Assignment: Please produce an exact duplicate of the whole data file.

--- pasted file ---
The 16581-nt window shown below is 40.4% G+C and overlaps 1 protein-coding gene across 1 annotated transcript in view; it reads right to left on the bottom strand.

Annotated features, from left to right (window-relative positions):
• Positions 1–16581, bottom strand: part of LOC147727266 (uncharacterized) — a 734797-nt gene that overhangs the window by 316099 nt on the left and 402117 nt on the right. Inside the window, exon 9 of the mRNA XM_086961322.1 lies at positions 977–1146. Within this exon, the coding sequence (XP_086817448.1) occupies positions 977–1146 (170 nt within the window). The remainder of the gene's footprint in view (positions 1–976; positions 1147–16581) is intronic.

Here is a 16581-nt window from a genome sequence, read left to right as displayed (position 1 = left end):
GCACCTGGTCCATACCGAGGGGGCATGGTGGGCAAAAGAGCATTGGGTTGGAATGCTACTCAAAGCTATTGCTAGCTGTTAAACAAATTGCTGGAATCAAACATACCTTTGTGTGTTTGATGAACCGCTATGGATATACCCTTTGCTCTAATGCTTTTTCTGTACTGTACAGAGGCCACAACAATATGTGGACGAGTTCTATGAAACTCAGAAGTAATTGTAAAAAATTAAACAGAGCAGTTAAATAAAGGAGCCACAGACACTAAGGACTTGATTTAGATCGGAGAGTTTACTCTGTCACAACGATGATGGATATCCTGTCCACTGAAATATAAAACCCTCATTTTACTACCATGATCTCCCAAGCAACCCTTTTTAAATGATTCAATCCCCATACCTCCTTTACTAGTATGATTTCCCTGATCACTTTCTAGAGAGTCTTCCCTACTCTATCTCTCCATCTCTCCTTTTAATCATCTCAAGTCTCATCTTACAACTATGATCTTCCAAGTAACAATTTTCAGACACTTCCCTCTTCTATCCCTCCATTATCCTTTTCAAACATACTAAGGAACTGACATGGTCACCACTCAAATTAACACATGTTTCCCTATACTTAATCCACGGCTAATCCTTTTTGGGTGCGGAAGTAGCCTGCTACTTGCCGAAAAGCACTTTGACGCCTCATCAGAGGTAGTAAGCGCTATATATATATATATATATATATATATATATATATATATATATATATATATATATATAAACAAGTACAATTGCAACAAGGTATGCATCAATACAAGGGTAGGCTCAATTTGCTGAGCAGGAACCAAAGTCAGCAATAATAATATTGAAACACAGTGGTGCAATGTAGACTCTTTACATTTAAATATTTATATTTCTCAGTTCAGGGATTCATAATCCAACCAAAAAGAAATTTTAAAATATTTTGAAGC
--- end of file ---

The 16581-nt window shown below is 40.4% G+C and overlaps 1 protein-coding gene across 1 annotated transcript in view; it reads right to left on the bottom strand.

Annotated features, from left to right (window-relative positions):
• Positions 1–16581, bottom strand: part of LOC147727266 (uncharacterized) — a 734797-nt gene that overhangs the window by 316099 nt on the left and 402117 nt on the right. Inside the window, exon 9 of the mRNA XM_086961322.1 lies at positions 977–1146. Within this exon, the coding sequence (XP_086817448.1) occupies positions 977–1146 (170 nt within the window). The remainder of the gene's footprint in view (positions 1–976; positions 1147–16581) is intronic.

Here is a 16581-nt window from a genome sequence, read left to right as displayed (position 1 = left end):
GCACCTGGTCCATACCGAGGGGGCATGGTGGGCAAAAGAGCATTGGGTTGGAATGCTACTCAAAGCTATTGCTAGCTGTTAAACAAATTGCTGGAATCAAACATACCTTTGTGTGTTTGATGAACCGCTATGGATATACCCTTTGCTCTAATGCTTTTTCTGTACTGTACAGAGGCCACAACAATATGTGGACGAGTTCTATGAAACTCAGAAGTAATTGTAAAAAATTAAACAGAGCAGTTAAATAAAGGAGCCACAGACACTAAGGACTTGATTTAGATCGGAGAGTTTACTCTGTCACAACGATGATGGATATCCTGTCCACTGAAATATAAAACCCTCATTTTACTACCATGATCTCCCAAGCAACCCTTTTTAAATGATTCAATCCCCATACCTCCTTTACTAGTATGATTTCCCTGATCACTTTCTAGAGAGTCTTCCCTACTCTATCTCTCCATCTCTCCTTTTAATCATCTCAAGTCTCATCTTACAACTATGATCTTCCAAGTAACAATTTTCAGACACTTCCCTCTTCTATCCCTCCATTATCCTTTTCAAACATACTAAGGAACTGACATGGTCACCACTCAAATTAACACATGTTTCCCTATACTTAATCCACGGCTAATCCTTTTTGGGTGCGGAAGTAGCCTGCTACTTGCCGAAAAGCACTTTGACGCCTCATCAGAGGTAGTAAGCGCTATATATATATATATATATATATATATATATATATATATATATATATATATATATATAAACAAGTACAATTGCAACAAGGTATGCATCAATACAAGGGTAGGCTCAATTTGCTGAGCAGGAACCAAAGTCAGCAATAATAATATTGAAACACAGTGGTGCAATGTAGACTCTTTACATTTAAATATTTATATTTCTCAGTTCAGGGATTCATAATCCAACCAAAAAGAAATTTTAAAATATTTTGAAGC